Published by Roaring Brook Press
Summary: After the Night of Broken Glass, Oskar’s parents put him on a ship to America. His father’s last words to him are, “Even in bad times, people can be good. You have to look for the blessings.” Oskar arrives in New York City on the seventh day of Hanukkah, which is also Christmas Eve. He has to walk over one hundred blocks to find his Aunt Esther. As he walks, he looks for blessings. An old woman feeding pigeons gives him a loaf of bread to eat. A boy playing in the snow gives him a pair of mittens. And Eleanor Roosevelt herself gives him a few kind words. As night falls, and the Hanukkah candles begin to glow in windows, Oskar at last reaches his destination and finds a new home. Grades 1-3.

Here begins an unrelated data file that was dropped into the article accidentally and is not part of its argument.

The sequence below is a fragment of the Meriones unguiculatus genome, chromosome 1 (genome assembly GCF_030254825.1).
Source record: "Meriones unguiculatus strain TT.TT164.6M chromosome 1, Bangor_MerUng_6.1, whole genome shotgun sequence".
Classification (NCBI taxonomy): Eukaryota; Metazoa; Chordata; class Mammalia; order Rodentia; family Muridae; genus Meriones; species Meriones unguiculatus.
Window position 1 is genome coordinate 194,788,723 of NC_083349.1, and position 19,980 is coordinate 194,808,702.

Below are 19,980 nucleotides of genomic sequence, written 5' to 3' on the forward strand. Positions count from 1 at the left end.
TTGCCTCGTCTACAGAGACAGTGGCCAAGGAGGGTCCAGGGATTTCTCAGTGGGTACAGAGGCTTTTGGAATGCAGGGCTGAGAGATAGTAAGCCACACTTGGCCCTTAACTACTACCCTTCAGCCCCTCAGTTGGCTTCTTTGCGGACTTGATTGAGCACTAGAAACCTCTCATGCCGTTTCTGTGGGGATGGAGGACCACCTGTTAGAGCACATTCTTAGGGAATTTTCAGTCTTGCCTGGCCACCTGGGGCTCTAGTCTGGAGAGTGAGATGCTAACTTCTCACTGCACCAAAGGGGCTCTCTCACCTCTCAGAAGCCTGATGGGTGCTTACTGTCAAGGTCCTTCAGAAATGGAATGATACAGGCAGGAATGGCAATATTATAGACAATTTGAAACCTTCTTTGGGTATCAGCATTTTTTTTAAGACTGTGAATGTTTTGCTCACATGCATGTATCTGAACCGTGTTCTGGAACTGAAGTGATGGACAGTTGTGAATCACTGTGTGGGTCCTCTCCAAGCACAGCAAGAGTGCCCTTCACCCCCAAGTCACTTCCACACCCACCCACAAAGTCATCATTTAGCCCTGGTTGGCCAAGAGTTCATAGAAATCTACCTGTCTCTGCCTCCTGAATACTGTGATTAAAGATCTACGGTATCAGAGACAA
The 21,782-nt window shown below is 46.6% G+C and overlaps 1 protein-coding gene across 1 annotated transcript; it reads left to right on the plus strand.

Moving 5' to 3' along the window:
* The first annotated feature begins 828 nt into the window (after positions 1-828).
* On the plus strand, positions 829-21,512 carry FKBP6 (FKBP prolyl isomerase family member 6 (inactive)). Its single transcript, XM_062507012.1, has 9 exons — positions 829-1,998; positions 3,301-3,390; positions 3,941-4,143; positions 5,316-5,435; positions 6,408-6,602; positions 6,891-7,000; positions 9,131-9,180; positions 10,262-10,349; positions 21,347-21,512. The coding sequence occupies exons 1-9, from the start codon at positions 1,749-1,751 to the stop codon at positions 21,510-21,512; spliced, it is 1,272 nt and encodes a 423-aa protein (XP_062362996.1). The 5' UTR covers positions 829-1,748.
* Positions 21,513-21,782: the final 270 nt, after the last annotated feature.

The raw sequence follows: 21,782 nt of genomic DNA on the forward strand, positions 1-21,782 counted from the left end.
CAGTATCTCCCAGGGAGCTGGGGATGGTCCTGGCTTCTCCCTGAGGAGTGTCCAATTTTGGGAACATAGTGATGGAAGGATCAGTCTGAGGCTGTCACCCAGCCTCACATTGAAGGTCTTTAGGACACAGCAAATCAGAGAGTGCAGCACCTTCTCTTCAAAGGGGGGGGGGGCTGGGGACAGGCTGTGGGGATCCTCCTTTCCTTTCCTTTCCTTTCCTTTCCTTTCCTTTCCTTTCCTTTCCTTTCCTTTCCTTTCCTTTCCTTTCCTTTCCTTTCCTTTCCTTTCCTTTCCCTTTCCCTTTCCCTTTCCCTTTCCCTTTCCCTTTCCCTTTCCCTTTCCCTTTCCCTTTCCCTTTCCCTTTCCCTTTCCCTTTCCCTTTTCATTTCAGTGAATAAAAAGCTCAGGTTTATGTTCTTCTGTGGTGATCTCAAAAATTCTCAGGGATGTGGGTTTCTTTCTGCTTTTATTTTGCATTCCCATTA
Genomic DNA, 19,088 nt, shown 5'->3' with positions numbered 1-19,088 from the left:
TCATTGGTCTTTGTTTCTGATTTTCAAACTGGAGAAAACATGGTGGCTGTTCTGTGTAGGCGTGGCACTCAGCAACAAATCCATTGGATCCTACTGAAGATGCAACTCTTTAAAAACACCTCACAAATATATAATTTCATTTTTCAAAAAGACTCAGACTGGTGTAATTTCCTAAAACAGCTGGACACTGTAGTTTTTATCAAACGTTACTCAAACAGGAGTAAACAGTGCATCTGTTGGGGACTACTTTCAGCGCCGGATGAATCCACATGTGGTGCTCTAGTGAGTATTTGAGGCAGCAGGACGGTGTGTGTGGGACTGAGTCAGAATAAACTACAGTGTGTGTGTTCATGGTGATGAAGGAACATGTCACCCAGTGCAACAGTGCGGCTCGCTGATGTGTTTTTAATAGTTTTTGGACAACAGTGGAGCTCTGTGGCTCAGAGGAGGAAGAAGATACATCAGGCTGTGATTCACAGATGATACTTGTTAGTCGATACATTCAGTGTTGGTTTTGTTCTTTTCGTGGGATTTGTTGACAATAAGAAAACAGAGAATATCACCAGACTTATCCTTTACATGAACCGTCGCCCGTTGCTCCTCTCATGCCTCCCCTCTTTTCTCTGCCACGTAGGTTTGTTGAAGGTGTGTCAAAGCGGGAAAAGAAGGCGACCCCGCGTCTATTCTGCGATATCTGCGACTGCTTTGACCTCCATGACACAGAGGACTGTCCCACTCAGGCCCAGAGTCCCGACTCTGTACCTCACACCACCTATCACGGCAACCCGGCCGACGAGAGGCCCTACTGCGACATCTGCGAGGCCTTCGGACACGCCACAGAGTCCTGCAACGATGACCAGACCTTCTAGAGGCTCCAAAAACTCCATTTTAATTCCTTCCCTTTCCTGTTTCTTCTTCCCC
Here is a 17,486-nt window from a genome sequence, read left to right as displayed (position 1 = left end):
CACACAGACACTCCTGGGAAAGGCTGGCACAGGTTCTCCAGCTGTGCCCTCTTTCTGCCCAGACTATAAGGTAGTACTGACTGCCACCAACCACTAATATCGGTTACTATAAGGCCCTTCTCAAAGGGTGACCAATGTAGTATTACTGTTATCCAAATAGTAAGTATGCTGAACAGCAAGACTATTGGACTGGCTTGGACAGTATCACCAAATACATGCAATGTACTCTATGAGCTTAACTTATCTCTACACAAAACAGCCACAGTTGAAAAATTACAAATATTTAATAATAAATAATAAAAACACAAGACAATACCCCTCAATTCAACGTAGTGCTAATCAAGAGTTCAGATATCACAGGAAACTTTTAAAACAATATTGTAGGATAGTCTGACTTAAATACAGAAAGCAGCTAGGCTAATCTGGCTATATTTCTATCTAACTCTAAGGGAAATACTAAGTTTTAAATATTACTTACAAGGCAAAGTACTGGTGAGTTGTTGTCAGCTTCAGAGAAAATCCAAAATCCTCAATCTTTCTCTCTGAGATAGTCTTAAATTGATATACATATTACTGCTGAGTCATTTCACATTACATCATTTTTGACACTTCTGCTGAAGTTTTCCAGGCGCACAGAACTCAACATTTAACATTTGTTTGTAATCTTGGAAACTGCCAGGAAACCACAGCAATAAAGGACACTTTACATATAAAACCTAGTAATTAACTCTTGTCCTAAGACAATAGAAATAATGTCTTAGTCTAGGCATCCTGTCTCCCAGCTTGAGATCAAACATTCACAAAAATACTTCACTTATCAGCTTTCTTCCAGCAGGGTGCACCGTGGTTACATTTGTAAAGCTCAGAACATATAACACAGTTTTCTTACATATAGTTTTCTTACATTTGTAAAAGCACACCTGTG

Pros: A beautifully illustrated, moving story about finding good in the world during a bleak time in history. An author’s note explains that the events of Christmas Eve 1938 are historically accurate, including Eleanor Roosevelt’s visit to New York City.
Cons: While very young children would enjoy this story, it does require at least a basic explanation of Nazi Germany and the beginning of the Holocaust.